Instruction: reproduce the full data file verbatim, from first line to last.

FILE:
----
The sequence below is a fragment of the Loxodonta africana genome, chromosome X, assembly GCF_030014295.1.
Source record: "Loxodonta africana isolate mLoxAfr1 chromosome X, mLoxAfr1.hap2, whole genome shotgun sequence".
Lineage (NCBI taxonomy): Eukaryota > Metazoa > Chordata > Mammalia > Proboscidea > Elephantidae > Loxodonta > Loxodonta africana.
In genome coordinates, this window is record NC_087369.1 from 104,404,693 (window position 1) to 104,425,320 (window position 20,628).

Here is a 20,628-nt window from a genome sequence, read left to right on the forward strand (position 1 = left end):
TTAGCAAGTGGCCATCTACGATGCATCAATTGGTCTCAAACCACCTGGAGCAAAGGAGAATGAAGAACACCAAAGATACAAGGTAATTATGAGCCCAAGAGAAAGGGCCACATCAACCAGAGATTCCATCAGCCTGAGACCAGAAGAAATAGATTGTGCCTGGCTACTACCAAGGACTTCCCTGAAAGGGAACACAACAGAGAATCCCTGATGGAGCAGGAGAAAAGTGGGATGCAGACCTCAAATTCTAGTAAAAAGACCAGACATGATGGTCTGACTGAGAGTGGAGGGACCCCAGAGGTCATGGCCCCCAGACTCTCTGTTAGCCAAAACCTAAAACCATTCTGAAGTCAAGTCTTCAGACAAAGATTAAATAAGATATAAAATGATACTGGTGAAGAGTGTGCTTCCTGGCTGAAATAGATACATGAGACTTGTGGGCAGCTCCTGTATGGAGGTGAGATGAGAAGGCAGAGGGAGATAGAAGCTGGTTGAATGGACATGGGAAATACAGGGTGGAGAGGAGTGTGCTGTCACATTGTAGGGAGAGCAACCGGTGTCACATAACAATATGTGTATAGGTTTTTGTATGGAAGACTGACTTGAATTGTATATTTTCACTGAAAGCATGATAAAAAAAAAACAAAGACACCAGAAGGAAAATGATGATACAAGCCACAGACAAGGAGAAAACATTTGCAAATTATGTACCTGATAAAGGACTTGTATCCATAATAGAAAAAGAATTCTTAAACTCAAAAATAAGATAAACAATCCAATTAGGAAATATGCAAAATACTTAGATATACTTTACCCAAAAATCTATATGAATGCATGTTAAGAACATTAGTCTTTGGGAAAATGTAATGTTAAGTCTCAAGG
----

The sequence below is a fragment of the Loxodonta africana genome, chromosome X, assembly GCF_030014295.1.
Source record: "Loxodonta africana isolate mLoxAfr1 chromosome X, mLoxAfr1.hap2, whole genome shotgun sequence".
Lineage (NCBI taxonomy): Eukaryota > Metazoa > Chordata > Mammalia > Proboscidea > Elephantidae > Loxodonta > Loxodonta africana.
In genome coordinates, this window is record NC_087369.1 from 104,404,693 (window position 1) to 104,425,320 (window position 20,628).

Here is a 20,628-nt window from a genome sequence, read left to right on the forward strand (position 1 = left end):
TTAGCAAGTGGCCATCTACGATGCATCAATTGGTCTCAAACCACCTGGAGCAAAGGAGAATGAAGAACACCAAAGATACAAGGTAATTATGAGCCCAAGAGAAAGGGCCACATCAACCAGAGATTCCATCAGCCTGAGACCAGAAGAAATAGATTGTGCCTGGCTACTACCAAGGACTTCCCTGAAAGGGAACACAACAGAGAATCCCTGATGGAGCAGGAGAAAAGTGGGATGCAGACCTCAAATTCTAGTAAAAAGACCAGACATGATGGTCTGACTGAGAGTGGAGGGACCCCAGAGGTCATGGCCCCCAGACTCTCTGTTAGCCAAAACCTAAAACCATTCTGAAGTCAAGTCTTCAGACAAAGATTAAATAAGATATAAAATGATACTGGTGAAGAGTGTGCTTCCTGGCTGAAATAGATACATGAGACTTGTGGGCAGCTCCTGTATGGAGGTGAGATGAGAAGGCAGAGGGAGATAGAAGCTGGTTGAATGGACATGGGAAATACAGGGTGGAGAGGAGTGTGCTGTCACATTGTAGGGAGAGCAACCGGTGTCACATAACAATATGTGTATAGGTTTTTGTATGGAAGACTGACTTGAATTGTATATTTTCACTGAAAGCATGATAAAAAAAAAACAAAGACACCAGAAGGAAAATGATGATACAAGCCACAGACAAGGAGAAAACATTTGCAAATTATGTACCTGATAAAGGACTTGTATCCATAATAGAAAAAGAATTCTTAAACTCAAAAATAAGATAAACAATCCAATTAGGAAATATGCAAAATACTTAGATATACTTTACCCAAAAATCTATATGAATGCATGTTAAGAACATTAGTCTTTGGGAAAATGTAATGTTAAGTCTCAAGG